summary of the effects of diuretics on urinary electrolyte excre-tion is shown
in Table 15–2.
common reason for diuretic use is for reduction of peripheral or pulmonary
edema that has accumulated as a result of cardiac, renal, or vascular diseases
that reduce blood flow to the kidney. This reduction is sensed as insufficient
effective arterial blood volume and leads to salt and water retention, which
expands blood volume and eventually causes edema formation. Judicious use of
diuretics can mobilize this interstitial edema without significant reductions
in plasma volume. However, excessive diuretic therapy may compromise the
effective arterial blood volume and reduce the perfusion of vital organs.
Therefore, the use of diuretics to mobilize edema requires careful monitoring
of the patient’s hemo-dynamic status and an understanding of the
pathophysiology of the underlying illness.
cardiac output is reduced by heart failure, the resultant changes in blood
pressure and blood flow to the kidney are sensed as hypovolemia and lead to
renal retention of salt and water. This physiologic response initially
increases intravascular volume and venous return to the heart and may partially
restore the cardiac output toward normal .
the underlying disease causes cardiac output to deteriorate despite expansion
of plasma volume, the kidney continues to retain salt and water, which then
leaks from the vasculature and becomes interstitial or pulmonary edema. At this
point, diuretic use becomes necessary to reduce the accumulation of edema,
par-ticularly in the lungs. Reduction of pulmonary vascular conges-tion with
diuretics may actually improve oxygenation and thereby improve myocardial
function. Reduction of preload can reduce the size of the heart, allowing it to
work at a more efficient fiber length. Edema associated with heart failure is
generally managed with loop diuretics. In some instances, salt and water
retention may become so severe that a combination of thiazides and loop
diuretics is necessary.
treating the heart failure patient with diuretics, it must always be remembered
that cardiac output in these patients is being maintained in part by high
filling pressures. Therefore, excessive use of diuretics may diminish venous
return and further impair cardiac output. This is especially critical in right
ventricular heart failure. Systemic, rather than pulmonary vascular,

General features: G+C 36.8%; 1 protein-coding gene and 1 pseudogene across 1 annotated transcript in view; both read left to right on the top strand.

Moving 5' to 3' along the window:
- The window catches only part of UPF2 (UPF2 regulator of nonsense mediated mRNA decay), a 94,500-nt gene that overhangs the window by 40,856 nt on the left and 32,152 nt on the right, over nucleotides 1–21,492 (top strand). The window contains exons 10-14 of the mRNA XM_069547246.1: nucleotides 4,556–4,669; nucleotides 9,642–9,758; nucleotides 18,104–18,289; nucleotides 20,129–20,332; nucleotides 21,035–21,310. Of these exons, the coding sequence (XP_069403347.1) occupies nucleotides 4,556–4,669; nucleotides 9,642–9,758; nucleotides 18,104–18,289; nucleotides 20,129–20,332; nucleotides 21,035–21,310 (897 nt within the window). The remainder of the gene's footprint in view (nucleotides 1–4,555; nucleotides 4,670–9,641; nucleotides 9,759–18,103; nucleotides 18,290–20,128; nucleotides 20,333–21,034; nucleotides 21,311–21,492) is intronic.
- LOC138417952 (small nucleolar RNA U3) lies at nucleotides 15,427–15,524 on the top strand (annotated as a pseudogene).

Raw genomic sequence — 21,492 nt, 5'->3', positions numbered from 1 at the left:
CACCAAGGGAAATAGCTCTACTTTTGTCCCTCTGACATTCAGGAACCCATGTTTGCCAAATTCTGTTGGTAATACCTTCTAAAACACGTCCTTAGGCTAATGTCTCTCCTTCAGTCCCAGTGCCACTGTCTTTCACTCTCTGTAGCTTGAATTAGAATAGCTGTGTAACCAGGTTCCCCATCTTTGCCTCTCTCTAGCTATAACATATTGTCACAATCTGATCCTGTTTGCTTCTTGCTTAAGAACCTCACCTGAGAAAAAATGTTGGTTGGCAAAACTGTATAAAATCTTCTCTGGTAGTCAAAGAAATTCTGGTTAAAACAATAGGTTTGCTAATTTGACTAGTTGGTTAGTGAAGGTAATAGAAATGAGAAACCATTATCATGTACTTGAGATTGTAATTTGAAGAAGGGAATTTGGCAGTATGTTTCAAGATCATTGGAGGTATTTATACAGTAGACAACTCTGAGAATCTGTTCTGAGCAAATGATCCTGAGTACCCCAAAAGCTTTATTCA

conges-tion is the hallmark of this disorder. Diuretic-induced volume
contraction predictably reduces venous return and can severely compromise
cardiac output if left ventricular filling pressure is reduced below 15 mm Hg .
Reduction in cardiac output, resulting from either left or right ventricular
dysfunction, also eventually leads to renal dysfunction resulting from reduced
delivery of salt to the TAL leads to activation of the macula densa and a
reduction in GFR by tubuloglomerular feed-back. The mechanism of this feedback
is secretion of adenosine by macula densa cells, which causes afferent arteriolar
vasoconstric-tion through activation of A1 adenosine receptors on
the afferent arteriole. This vasoconstriction reduces GFR. Tubuloglomerular
feedback–mediated reduction in GFR exacerbates the reduction that was initially
caused by decreased cardiac output. Recent work with adenosine receptor
antagonists has shown that it may soon be possible to circumvent this
complication of diuretic therapy in heart failure patients by blunting
metabolic alkalosis, exacerbated by hypo-kalemia, is another adverse effect
that may further compromise cardiac function. This complication can be treated
with replacement of K+ and restoration of intravascular volume with saline; however,
severe heart failure may preclude the use of saline even in patients who have
received excessive diuretic therapy. In these cases, adjunc-tive use of
acetazolamide helps to correct the alkalosis.
serious toxicity of diuretic use in the cardiac patient is hypokalemia.
Hypokalemia can exacerbate underlying cardiac arrhythmias and contribute to
digitalis toxicity. This can usually be avoided by having the patient reduce Na+ intake while taking
diuretics, thus decreasing Na+ delivery to the K+-secreting collect-ing tubule. Patients who are noncompliant
with a low Na+ diet must take oral KCl supplements or a K+-sparing diuretic.
variety of diseases interfere with the kidney’s critical role in volume
homeostasis. Although some renal disorders cause salt wasting, most cause
retention of salt and water. When renal failure is severe (GFR < 5 mL/min),
diuretic agents are of little benefit, because glomerular filtration is
insufficient to generate or sustain a natriuretic response. However, a large
number of patients, and even dialysis patients, with milder degrees of renal
insufficiency (GFR of 5–15 mL/min), can be treated with diuretics when they retain
excessive volumes of fluid between dialysis treatments.
is still interest in the question as to whether diuretic therapy can alter the
severity or the outcome of acute renal failure. This is because “nonoliguric”
forms of acute renal insufficiency have better outcomes than “oliguric” (<